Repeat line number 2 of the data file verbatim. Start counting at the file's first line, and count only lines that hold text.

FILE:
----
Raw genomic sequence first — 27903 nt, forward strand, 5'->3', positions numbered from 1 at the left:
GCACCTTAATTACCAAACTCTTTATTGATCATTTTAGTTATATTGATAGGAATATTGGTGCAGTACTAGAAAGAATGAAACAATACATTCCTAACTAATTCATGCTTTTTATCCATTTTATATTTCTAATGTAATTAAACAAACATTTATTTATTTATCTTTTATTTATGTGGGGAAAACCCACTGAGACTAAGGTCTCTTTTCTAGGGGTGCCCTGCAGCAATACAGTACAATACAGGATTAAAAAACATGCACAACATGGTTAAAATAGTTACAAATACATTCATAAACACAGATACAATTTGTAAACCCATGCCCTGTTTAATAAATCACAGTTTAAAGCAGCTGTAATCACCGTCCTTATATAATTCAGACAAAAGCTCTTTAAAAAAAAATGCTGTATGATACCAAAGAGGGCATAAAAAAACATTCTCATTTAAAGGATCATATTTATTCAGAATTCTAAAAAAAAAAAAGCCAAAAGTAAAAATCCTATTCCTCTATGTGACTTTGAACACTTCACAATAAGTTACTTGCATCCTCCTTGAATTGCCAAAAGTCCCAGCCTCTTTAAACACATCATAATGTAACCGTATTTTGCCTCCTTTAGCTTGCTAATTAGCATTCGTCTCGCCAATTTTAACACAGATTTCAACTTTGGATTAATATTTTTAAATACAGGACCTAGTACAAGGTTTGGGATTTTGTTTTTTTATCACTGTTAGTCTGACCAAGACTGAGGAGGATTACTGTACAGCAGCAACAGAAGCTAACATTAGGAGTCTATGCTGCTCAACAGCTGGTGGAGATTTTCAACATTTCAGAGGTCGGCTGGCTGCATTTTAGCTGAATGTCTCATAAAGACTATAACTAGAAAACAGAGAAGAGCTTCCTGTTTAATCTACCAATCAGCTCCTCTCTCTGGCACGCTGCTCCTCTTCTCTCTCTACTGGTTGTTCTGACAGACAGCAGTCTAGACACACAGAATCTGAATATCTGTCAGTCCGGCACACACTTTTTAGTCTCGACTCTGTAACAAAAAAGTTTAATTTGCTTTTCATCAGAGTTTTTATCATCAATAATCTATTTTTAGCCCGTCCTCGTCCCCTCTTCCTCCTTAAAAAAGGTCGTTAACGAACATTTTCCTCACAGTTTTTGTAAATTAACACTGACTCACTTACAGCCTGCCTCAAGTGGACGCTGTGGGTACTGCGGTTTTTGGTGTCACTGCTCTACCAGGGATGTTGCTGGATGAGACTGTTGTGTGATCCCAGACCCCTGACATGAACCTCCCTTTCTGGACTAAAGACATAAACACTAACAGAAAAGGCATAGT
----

GCACCTTAATTACCAAACTCTTTATTGATCATTTTAGTTATATTGATAGGAATATTGGTGCAGTACTAGAAAGAATGAAACAATACATTCCTAACTAATTCATGCTTTTTATCCATTTTATATTTCTAATGTAATTAAACAAACATTTATTTATTTATCTTTTATTTATGTGGGGAAAACCCACTGAGACTAAGGTCTCTTTTCTAGGGGTGCCCTGCAGCAATACAGTACAATACAGGATTAAAAAACATGCACAACATGGTTAAAATAGTTACAAATACATTCATAAACACAGATACAATTTGTAAACCCATGCCCTGTTTAATAAATCACAGTTTAAAGCAGCTGTAATCACCGTCCTTATATAATTCAGACAAAAGCTCTTTAAAAAAAAATGCTGTATGATACCAAAGAGGGCATAAAAAAACATTCTCATTTAAAGGATCATATTTATTCAGAATTCTAAAAAAAAAAAAGCCAAAAGTAAAAATCCTATTCCTCTATGTGACTTTGAACACTTCACAATAAGTTACTTGCATCCTCCTTGAATTGCCAAAAGTCCCAGCCTCTTTAAACACATCATAATGTAACCGTATTTTGCCTCCTTTAGCTTGCTAATTAGCATTCGTCTCGCCAATTTTAACACAGATTTCAACTTTGGATTAATATTTTTAAATACAGGACCTAGTACAAGGTTTGGGATTTTGTTTTTTTATCACTGTTAGTCTGACCAAGACTGAGGAGGATTACTGTACAGCAGCAACAGAAGCTAACATTAGGAGTCTATGCTGCTCAACAGCTGGTGGAGATTTTCAACATTTCAGAGGTCGGCTGGCTGCATTTTAGCTGAATGTCTCATAAAGACTATAACTAGAAAACAGAGAAGAGCTTCCTGTTTAATCTACCAATCAGCTCCTCTCTCTGGCACGCTGCTCCTCTTCTCTCTCTACTGGTTGTTCTGACAGACAGCAGTCTAGACACACAGAATCTGAATATCTGTCAGTCCGGCACACACTTTTTAGTCTCGACTCTGTAACAAAAAAGTTTAATTTGCTTTTCATCAGAGTTTTTATCATCAATAATCTATTTTTAGCCCGTCCTCGTCCCCTCTTCCTCCTTAAAAAAGGTCGTTAACGAACATTTTCCTCACAGTTTTTGTAAATTAACACTGACTCACTTACAGCCTGCCTCAAGTGGACGCTGTGGGTACTGCGGTTTTTGGTGTCACTGCTCTACCAGGGATGTTGCTGGATGAGACTGTTGTGTGATCCCAGACCCCTGACATGAACCTCCCTTTCTGGACTAAAGACATAAACACTAACAGAAAAGGCATAGT